The Field Service Industry
The field service automation software market is a highly dynamic one. Over the past few years we have witnessed product modifications, mergers and acquisitions contributing to the competitiveness of new technology. Before my very eyes, I have seen a wide array of service management software suites that cover a broader number of features (i.e., work order management, scheduling/routing, checklists etc.) We see more specialized software and mobile development platforms allowing companies to integrate financial systems, CRM’s and more with backoffices.
Most companies are using some sort of mobile workforce automation software, such as scheduling, routing, work order management, and other applications. Therefore there are still a significant percentage of companies that have field service automation software planned. My question here would be – will these companies be able to play catch up?
Is it Too Late?
Will the late adopters be able to compete with companies who joined the automation band wagon at the beginning? The answer is no because with technology it is never too late! It can be challenging for these service organizations to find software that is a good fit for their operations without significant customization. That tells us, these companies do not need a “download from our site” kind of solution. They are looking a field service software that has that flexibility of customizing to intricate, complicate service management needs. Here are some evaluations that I believe some of the late adopters need to consider.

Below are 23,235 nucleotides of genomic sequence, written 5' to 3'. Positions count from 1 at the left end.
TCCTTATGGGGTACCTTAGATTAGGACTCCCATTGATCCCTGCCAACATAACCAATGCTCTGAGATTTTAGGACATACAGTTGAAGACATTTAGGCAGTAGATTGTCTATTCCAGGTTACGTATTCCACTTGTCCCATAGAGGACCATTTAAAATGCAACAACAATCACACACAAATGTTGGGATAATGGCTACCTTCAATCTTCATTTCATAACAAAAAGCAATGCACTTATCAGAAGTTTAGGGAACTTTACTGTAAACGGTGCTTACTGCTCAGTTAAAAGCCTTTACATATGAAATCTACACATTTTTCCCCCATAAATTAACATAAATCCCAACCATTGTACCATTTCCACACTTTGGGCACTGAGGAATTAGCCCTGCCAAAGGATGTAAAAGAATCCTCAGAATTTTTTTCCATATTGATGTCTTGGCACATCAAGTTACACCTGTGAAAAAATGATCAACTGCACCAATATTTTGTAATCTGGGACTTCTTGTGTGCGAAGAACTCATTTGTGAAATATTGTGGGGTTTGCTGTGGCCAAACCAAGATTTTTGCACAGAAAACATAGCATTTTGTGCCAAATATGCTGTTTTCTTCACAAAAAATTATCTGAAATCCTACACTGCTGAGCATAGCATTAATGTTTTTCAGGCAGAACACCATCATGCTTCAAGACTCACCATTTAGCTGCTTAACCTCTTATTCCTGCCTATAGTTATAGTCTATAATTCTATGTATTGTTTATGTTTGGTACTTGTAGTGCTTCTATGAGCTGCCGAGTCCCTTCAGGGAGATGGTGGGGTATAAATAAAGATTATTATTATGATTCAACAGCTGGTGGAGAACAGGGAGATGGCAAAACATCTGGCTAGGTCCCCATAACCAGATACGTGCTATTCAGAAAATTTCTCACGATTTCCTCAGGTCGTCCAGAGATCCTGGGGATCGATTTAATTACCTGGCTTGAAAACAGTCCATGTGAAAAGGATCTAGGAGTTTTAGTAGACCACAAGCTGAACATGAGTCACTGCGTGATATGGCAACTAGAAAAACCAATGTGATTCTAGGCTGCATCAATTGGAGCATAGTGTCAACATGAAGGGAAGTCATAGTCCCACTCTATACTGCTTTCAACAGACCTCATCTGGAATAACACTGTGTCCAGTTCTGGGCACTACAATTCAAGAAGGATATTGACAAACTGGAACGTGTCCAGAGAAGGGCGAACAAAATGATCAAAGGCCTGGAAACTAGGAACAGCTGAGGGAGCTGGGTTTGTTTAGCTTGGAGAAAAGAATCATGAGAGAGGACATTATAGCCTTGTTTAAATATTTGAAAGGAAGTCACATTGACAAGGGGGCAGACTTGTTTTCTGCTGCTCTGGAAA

Take the plunge when you can manage the investment. Great software that can be customized and configured to your complex business needs, will need a moderate investment. When we think of industries like HVAC, Industrial Equipment and IT Services, we are talking end to end service management. All the way from the work order through to the billing, they would need to work through several modules.
Workflows and Visibility
When service providers look at workflows, or consider implementing a modified or completely new workflow, many factors come into play. Automation is of course the goal. Increasing output, decreasing the number of labor-intensive human “touches”, and making it easier to handle exceptions are just a few of the many benefits that come from automation.
Typically, enterprises need to integrate their service management system with software applications like sales (CRM), Manufacturing (ERP) and financial accounting. This ensures that enterprises are not working off several systems in silos. Some end goals here are –
- Reduce Operational and Administrative Costs
- Measure Real-time Performance of Your Service Delivery Strategy
- Boost Enterprise Profitability
- Improve Business Processes
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